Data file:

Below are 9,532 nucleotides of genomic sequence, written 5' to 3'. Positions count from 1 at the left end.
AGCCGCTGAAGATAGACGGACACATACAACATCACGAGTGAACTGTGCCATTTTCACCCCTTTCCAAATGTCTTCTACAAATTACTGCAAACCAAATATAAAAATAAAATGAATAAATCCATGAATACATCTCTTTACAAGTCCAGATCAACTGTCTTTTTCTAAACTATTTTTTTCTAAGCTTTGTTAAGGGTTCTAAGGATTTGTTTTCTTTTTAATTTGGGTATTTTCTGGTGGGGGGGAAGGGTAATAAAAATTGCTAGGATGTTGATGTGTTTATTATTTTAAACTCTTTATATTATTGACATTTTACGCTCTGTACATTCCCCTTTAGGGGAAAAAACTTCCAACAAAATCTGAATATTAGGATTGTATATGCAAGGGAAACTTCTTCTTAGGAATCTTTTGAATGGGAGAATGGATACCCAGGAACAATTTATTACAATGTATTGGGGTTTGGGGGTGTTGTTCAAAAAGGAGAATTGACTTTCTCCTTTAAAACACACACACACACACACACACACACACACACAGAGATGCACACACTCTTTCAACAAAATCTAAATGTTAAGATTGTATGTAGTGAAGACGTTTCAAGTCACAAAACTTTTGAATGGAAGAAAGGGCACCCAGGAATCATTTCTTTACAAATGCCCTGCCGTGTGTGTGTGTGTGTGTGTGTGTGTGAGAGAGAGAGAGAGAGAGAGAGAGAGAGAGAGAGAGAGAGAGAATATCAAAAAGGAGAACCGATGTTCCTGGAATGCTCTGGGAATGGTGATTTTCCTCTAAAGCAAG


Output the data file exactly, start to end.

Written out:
Below are 9,532 nucleotides of genomic sequence, written 5' to 3'. Positions count from 1 at the left end.
AGCCGCTGAAGATAGACGGACACATACAACATCACGAGTGAACTGTGCCATTTTCACCCCTTTCCAAATGTCTTCTACAAATTACTGCAAACCAAATATAAAAATAAAATGAATAAATCCATGAATACATCTCTTTACAAGTCCAGATCAACTGTCTTTTTCTAAACTATTTTTTTCTAAGCTTTGTTAAGGGTTCTAAGGATTTGTTTTCTTTTTAATTTGGGTATTTTCTGGTGGGGGGGAAGGGTAATAAAAATTGCTAGGATGTTGATGTGTTTATTATTTTAAACTCTTTATATTATTGACATTTTACGCTCTGTACATTCCCCTTTAGGGGAAAAAACTTCCAACAAAATCTGAATATTAGGATTGTATATGCAAGGGAAACTTCTTCTTAGGAATCTTTTGAATGGGAGAATGGATACCCAGGAACAATTTATTACAATGTATTGGGGTTTGGGGGTGTTGTTCAAAAAGGAGAATTGACTTTCTCCTTTAAAACACACACACACACACACACACACACACACACAGAGATGCACACACTCTTTCAACAAAATCTAAATGTTAAGATTGTATGTAGTGAAGACGTTTCAAGTCACAAAACTTTTGAATGGAAGAAAGGGCACCCAGGAATCATTTCTTTACAAATGCCCTGCCGTGTGTGTGTGTGTGTGTGTGTGTGTGAGAGAGAGAGAGAGAGAGAGAGAGAGAGAGAGAGAGAGAGAGAATATCAAAAAGGAGAACCGATGTTCCTGGAATGCTCTGGGAATGGTGATTTTCCTCTAAAGCAAG